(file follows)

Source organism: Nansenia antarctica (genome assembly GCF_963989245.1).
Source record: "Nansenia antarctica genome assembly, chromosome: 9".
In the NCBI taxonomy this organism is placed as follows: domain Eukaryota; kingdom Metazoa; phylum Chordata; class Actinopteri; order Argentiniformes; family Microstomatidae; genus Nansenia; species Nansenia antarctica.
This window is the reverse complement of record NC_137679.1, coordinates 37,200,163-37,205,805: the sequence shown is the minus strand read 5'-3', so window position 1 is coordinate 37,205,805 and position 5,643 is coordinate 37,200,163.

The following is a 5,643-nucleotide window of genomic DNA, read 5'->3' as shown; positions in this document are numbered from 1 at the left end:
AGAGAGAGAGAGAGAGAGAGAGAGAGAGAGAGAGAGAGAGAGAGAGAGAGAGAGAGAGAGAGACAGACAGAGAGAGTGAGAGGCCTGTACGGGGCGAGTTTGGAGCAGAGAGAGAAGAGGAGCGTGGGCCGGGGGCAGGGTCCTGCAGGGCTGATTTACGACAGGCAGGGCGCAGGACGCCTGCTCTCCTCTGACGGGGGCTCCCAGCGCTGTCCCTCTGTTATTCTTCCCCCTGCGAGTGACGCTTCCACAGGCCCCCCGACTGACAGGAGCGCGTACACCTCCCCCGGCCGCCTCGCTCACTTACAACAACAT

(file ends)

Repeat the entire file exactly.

Source organism: Nansenia antarctica (genome assembly GCF_963989245.1).
Source record: "Nansenia antarctica genome assembly, chromosome: 9".
In the NCBI taxonomy this organism is placed as follows: domain Eukaryota; kingdom Metazoa; phylum Chordata; class Actinopteri; order Argentiniformes; family Microstomatidae; genus Nansenia; species Nansenia antarctica.
This window is the reverse complement of record NC_137679.1, coordinates 37,200,163-37,205,805: the sequence shown is the minus strand read 5'-3', so window position 1 is coordinate 37,205,805 and position 5,643 is coordinate 37,200,163.

The following is a 5,643-nucleotide window of genomic DNA, read 5'->3' as shown; positions in this document are numbered from 1 at the left end:
AGAGAGAGAGAGAGAGAGAGAGAGAGAGAGAGAGAGAGAGAGAGAGAGAGAGAGAGAGAGAGACAGACAGAGAGAGTGAGAGGCCTGTACGGGGCGAGTTTGGAGCAGAGAGAGAAGAGGAGCGTGGGCCGGGGGCAGGGTCCTGCAGGGCTGATTTACGACAGGCAGGGCGCAGGACGCCTGCTCTCCTCTGACGGGGGCTCCCAGCGCTGTCCCTCTGTTATTCTTCCCCCTGCGAGTGACGCTTCCACAGGCCCCCCGACTGACAGGAGCGCGTACACCTCCCCCGGCCGCCTCGCTCACTTACAACAACAT